No candidate elections for state or federal office will be decided when voters go to the polls Nov. 7, but there are four questions on the statewide ballot.
The last of them, Question 4, asks: “Do you favor amending the Constitution of Maine to reduce volatility in state pension funding requirements caused by the financial markets by increasing the length of time over which experience losses are amortized from 10 years to 20 years, in line with pension industry standards?”
In 1994, the State Employee and Teacher Retirement Program was 42 percent funded with assets of about $2 billion. A 1995 bipartisan constitutional amendment mandating full funding was passed by voters with a 69 percent “yes” vote. In 2016, thanks to 20 years of consistent funding through the state budget process and investment gains, the plan was 80 percent funded with assets of $10 billion dollars. Maine’s funding progress ranks among the best state performances over the past two decades.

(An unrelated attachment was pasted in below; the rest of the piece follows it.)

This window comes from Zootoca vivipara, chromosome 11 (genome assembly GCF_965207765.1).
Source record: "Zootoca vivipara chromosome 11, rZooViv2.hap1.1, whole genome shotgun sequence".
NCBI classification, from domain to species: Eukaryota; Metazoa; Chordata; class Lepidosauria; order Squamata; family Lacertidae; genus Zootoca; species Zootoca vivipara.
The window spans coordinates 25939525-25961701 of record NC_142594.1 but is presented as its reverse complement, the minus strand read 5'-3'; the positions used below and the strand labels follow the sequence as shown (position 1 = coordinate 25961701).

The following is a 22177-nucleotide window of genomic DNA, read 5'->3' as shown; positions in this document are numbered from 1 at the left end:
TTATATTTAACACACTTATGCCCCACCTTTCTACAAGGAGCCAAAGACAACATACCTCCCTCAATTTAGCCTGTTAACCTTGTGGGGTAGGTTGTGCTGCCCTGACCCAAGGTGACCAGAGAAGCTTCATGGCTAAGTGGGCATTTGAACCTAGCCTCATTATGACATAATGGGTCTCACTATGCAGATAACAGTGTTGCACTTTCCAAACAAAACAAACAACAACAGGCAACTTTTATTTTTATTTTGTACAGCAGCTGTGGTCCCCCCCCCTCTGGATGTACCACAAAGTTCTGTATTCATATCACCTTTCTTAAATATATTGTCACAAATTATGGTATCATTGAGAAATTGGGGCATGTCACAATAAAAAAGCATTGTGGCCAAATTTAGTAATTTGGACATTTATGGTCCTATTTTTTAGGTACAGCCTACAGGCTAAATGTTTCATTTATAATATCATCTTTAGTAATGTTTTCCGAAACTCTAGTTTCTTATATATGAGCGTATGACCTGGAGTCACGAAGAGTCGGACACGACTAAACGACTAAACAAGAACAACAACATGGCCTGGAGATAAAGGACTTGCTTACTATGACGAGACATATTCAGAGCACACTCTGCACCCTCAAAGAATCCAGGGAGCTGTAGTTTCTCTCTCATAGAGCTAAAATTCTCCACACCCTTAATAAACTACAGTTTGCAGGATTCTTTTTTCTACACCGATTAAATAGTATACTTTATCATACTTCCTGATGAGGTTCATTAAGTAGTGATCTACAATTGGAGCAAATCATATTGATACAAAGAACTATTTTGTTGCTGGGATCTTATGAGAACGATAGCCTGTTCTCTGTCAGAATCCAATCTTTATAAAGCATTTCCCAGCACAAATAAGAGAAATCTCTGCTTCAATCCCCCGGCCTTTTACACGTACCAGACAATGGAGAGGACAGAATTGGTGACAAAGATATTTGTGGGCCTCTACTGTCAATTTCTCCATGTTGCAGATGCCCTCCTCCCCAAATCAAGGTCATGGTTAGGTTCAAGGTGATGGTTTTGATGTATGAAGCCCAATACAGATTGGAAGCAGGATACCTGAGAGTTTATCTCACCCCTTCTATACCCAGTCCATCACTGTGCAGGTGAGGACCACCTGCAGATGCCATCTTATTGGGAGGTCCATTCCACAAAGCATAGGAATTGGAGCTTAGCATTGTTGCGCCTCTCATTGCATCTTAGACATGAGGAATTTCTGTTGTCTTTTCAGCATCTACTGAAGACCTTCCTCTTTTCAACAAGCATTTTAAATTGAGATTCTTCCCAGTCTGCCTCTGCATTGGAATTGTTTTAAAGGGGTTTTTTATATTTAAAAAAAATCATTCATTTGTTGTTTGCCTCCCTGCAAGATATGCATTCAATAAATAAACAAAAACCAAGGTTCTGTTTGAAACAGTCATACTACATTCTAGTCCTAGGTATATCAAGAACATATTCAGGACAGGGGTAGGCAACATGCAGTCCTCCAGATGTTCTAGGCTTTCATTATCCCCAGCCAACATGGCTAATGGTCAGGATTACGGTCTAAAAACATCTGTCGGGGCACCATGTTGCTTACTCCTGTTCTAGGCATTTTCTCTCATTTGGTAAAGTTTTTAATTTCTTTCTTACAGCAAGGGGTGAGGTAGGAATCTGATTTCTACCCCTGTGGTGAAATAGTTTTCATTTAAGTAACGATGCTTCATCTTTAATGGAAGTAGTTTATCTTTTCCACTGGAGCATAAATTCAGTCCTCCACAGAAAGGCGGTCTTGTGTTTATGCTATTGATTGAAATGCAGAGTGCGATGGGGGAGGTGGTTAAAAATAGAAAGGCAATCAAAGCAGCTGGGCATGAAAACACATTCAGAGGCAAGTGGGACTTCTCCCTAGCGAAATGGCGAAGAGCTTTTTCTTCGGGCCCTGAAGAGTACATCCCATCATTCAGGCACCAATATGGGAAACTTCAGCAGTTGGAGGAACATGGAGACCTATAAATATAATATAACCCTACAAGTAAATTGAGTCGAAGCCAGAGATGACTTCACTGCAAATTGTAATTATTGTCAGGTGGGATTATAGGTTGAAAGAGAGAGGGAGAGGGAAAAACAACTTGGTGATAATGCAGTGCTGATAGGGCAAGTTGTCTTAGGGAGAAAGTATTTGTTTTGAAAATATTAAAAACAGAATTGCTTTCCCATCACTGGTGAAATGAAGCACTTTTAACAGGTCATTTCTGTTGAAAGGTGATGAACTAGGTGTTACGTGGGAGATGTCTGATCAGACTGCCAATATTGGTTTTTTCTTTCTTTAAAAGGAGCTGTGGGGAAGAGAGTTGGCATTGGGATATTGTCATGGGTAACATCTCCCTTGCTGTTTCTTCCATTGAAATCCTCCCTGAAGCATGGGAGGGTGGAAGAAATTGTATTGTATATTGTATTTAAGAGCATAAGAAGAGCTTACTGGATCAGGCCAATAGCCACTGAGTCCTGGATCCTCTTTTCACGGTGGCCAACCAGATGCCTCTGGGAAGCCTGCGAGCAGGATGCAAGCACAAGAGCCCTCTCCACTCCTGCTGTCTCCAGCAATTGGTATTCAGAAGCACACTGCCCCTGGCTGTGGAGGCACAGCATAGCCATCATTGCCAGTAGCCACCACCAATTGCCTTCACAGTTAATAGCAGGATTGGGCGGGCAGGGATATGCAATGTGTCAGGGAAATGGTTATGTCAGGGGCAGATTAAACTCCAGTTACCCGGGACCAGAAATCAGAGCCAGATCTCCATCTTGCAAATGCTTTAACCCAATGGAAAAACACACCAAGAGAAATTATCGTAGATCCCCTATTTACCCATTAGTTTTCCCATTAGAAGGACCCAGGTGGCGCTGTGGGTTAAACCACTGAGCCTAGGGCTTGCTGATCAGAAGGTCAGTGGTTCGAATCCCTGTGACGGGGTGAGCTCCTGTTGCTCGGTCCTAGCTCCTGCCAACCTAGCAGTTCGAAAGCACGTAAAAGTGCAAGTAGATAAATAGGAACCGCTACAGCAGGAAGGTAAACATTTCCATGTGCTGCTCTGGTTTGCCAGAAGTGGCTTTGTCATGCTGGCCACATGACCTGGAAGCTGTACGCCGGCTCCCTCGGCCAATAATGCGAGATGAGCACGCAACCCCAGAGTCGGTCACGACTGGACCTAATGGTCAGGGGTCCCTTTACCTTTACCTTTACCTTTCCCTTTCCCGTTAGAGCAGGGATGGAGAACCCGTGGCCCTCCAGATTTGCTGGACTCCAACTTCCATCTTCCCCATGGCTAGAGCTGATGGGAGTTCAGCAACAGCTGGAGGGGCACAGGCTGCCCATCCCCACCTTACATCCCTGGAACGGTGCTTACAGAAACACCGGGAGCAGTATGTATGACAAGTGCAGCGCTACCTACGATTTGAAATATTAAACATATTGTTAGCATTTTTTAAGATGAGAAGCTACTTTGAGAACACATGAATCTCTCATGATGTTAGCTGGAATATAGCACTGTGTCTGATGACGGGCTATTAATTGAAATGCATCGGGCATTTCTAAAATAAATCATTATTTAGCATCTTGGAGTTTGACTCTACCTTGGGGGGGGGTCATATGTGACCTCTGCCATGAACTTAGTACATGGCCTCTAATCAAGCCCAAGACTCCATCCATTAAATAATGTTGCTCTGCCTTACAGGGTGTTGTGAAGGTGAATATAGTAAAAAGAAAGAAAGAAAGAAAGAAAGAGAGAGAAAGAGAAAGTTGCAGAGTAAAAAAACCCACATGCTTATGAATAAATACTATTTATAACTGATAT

Normal costs of the retirement program must be funded annually on an actuarially sound basis. Unfunded liabilities created from investment losses currently must be retired over a period not exceeding 10 years.
With assets now on the order of $10 billion, any substantial decline in the market would require five times as much contribution from the state budget.
The proposed amendment to the constitution would spread that actuarial calculation over 20 years, reducing the need for any substantial increases in the state budget year to year.
The Legislature overwhelmingly endorsed the proposed amendment to the constitution with bipartisan votes in both the House and Senate. We recommend approval of Question 4 by the voters.